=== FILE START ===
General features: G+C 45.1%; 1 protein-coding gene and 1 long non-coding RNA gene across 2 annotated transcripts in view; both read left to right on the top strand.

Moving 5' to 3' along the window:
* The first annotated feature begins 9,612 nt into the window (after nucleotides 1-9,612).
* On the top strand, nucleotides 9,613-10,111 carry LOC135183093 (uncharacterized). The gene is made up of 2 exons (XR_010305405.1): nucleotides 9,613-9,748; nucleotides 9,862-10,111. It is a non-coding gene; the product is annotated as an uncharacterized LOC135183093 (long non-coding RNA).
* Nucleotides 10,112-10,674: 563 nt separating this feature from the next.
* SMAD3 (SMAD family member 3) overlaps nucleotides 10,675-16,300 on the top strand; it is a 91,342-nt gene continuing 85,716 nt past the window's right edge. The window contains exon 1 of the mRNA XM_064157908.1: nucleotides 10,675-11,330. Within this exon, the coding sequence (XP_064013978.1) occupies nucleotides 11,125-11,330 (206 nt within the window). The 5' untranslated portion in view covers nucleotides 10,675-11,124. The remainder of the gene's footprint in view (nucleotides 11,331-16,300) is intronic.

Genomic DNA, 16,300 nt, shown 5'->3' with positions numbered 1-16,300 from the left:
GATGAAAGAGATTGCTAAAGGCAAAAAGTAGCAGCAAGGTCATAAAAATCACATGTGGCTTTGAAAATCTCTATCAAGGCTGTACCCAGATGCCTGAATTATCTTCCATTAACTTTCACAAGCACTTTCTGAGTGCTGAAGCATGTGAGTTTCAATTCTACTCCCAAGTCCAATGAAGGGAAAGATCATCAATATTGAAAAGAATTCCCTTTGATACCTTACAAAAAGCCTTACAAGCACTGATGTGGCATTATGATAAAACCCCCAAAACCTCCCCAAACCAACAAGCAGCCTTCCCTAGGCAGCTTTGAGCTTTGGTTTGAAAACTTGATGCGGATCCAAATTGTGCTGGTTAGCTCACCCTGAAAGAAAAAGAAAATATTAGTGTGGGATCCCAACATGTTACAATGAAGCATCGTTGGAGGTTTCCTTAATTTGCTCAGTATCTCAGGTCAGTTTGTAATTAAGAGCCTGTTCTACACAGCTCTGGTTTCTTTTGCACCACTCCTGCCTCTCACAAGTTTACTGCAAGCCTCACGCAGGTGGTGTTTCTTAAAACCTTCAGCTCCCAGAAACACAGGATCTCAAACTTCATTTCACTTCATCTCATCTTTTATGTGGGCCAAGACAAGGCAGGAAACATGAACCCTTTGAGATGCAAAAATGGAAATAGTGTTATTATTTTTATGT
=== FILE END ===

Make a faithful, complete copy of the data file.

General features: G+C 45.1%; 1 protein-coding gene and 1 long non-coding RNA gene across 2 annotated transcripts in view; both read left to right on the top strand.

Moving 5' to 3' along the window:
* The first annotated feature begins 9,612 nt into the window (after nucleotides 1-9,612).
* On the top strand, nucleotides 9,613-10,111 carry LOC135183093 (uncharacterized). The gene is made up of 2 exons (XR_010305405.1): nucleotides 9,613-9,748; nucleotides 9,862-10,111. It is a non-coding gene; the product is annotated as an uncharacterized LOC135183093 (long non-coding RNA).
* Nucleotides 10,112-10,674: 563 nt separating this feature from the next.
* SMAD3 (SMAD family member 3) overlaps nucleotides 10,675-16,300 on the top strand; it is a 91,342-nt gene continuing 85,716 nt past the window's right edge. The window contains exon 1 of the mRNA XM_064157908.1: nucleotides 10,675-11,330. Within this exon, the coding sequence (XP_064013978.1) occupies nucleotides 11,125-11,330 (206 nt within the window). The 5' untranslated portion in view covers nucleotides 10,675-11,124. The remainder of the gene's footprint in view (nucleotides 11,331-16,300) is intronic.

Genomic DNA, 16,300 nt, shown 5'->3' with positions numbered 1-16,300 from the left:
GATGAAAGAGATTGCTAAAGGCAAAAAGTAGCAGCAAGGTCATAAAAATCACATGTGGCTTTGAAAATCTCTATCAAGGCTGTACCCAGATGCCTGAATTATCTTCCATTAACTTTCACAAGCACTTTCTGAGTGCTGAAGCATGTGAGTTTCAATTCTACTCCCAAGTCCAATGAAGGGAAAGATCATCAATATTGAAAAGAATTCCCTTTGATACCTTACAAAAAGCCTTACAAGCACTGATGTGGCATTATGATAAAACCCCCAAAACCTCCCCAAACCAACAAGCAGCCTTCCCTAGGCAGCTTTGAGCTTTGGTTTGAAAACTTGATGCGGATCCAAATTGTGCTGGTTAGCTCACCCTGAAAGAAAAAGAAAATATTAGTGTGGGATCCCAACATGTTACAATGAAGCATCGTTGGAGGTTTCCTTAATTTGCTCAGTATCTCAGGTCAGTTTGTAATTAAGAGCCTGTTCTACACAGCTCTGGTTTCTTTTGCACCACTCCTGCCTCTCACAAGTTTACTGCAAGCCTCACGCAGGTGGTGTTTCTTAAAACCTTCAGCTCCCAGAAACACAGGATCTCAAACTTCATTTCACTTCATCTCATCTTTTATGTGGGCCAAGACAAGGCAGGAAACATGAACCCTTTGAGATGCAAAAATGGAAATAGTGTTATTATTTTTATGT